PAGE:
Bill Christine

Bill Christine, whose first Kentucky Derby was in 1968 (like everybody else, he waited several years to find out if the courts would uphold the DQ of Dancer's Image), spent 24 years covering horse racing for the Los Angeles Times. He covered every Triple Crown race for the Times from 1982 through 2005, and also reported on the first 22 runnings of the Breeders' Cup. Recent stories by Bill have appeared in The Blood-Horse, Post Time USA, the California Thoroughbred and Paddock magazine.

Bill has won two Eclipse Awards for turf writing, five Red Smith Awards for best Kentucky Derby stories, two David Woods Awards for best Preakness stories and the National Turf Writers' Association's Walter Haight Award and Pimlico's Old Hilltop Award for career contributions to racing. He was part of the Los Angeles Times team that won a Pulitzer Prize in 1995 for its coverage of the Northridge earthquake the year before.

Bill came to the Times from the Thoroughbred Racing Associations, where he was assistant to the executive vice president. Before that, he covered a variety of sports for newspapers in East St. Louis, Baltimore, Louisville, Pittsburgh and Chicago, including a stint as sports editor of the Pittsburgh Post-Gazette. He wrote Roberto!, a biography of the Hall of Fame baseball player Roberto Clemente, in 1972. His first job in racing was in the front office of the old Commodore Downs track in Erie, Pa.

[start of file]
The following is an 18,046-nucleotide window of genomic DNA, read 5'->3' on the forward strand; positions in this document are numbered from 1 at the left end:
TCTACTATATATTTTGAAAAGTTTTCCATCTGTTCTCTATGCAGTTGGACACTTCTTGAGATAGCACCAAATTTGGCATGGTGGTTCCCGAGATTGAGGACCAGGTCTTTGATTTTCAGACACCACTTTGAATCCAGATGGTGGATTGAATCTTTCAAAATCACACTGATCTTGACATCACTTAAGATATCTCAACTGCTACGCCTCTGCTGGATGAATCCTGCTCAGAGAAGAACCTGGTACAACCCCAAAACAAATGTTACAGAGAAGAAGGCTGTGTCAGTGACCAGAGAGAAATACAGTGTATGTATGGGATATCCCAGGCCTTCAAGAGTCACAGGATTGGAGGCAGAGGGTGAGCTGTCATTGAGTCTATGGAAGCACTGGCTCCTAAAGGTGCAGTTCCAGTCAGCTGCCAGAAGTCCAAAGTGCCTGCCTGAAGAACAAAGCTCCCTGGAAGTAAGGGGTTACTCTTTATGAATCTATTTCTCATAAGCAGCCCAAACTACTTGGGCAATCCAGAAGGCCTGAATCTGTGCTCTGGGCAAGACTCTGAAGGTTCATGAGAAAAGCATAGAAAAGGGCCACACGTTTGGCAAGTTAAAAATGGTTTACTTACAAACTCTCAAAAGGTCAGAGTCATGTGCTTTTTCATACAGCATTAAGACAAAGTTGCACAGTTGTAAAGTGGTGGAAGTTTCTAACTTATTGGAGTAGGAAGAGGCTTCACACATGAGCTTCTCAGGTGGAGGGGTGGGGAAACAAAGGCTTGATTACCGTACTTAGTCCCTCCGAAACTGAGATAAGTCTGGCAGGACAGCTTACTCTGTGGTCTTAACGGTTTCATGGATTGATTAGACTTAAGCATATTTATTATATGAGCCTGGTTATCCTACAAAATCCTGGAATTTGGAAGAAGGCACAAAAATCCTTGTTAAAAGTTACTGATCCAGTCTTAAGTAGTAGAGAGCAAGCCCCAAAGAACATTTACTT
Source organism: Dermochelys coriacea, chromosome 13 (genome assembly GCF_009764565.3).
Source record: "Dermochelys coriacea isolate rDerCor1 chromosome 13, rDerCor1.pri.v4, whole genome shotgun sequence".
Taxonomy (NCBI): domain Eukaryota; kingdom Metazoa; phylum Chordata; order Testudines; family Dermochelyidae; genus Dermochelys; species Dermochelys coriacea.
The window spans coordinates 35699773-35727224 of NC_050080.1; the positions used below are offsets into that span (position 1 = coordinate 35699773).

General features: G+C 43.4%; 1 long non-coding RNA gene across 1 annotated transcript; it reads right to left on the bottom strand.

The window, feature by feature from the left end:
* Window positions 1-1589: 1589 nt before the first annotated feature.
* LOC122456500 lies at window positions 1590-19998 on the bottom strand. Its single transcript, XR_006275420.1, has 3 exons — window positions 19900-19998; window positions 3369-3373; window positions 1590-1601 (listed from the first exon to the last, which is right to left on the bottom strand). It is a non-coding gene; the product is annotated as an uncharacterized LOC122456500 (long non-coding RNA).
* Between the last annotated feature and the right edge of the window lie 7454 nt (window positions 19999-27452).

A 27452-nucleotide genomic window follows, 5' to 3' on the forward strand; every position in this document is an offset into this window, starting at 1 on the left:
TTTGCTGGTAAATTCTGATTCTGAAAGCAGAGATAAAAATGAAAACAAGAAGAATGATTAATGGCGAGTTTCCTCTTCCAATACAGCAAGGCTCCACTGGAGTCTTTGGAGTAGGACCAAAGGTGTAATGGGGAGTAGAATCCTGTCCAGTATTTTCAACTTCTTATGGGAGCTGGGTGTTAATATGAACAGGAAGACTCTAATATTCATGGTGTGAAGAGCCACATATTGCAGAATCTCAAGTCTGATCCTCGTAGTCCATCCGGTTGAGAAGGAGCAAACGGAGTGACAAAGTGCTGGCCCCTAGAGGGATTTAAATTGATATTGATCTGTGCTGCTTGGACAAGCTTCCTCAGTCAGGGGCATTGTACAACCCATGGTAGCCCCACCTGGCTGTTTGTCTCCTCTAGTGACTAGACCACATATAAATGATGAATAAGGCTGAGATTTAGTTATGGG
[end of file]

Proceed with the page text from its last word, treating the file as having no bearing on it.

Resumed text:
Bill, who lives in Redondo Beach, California, is working on a history of Bay Meadows. Contact: bill.christine@yahoo.com.

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Thursday, July 17, 2008


Blackout


They had 44,181 fans, almost a record, at Del Mar for opening day.

The next day, Bo Derek, a newly appointed commissioner, attended her first California Horse Racing Board meeting on the track grounds. The crowd there was 44,182.

Just kidding.

What I can't kid about is that the Los Angeles Times, one of my alma maters, carried no coverage of Del Mar's opening day. "Because of ongoing reductions to The Times Sports staff and space for news in the Sports section, the handicap, charts and results from Del Mar will not be included in the daily sports report," read a notice at the bottom of one of the back pages. "There will be coverage of major events during the seven-week meeting."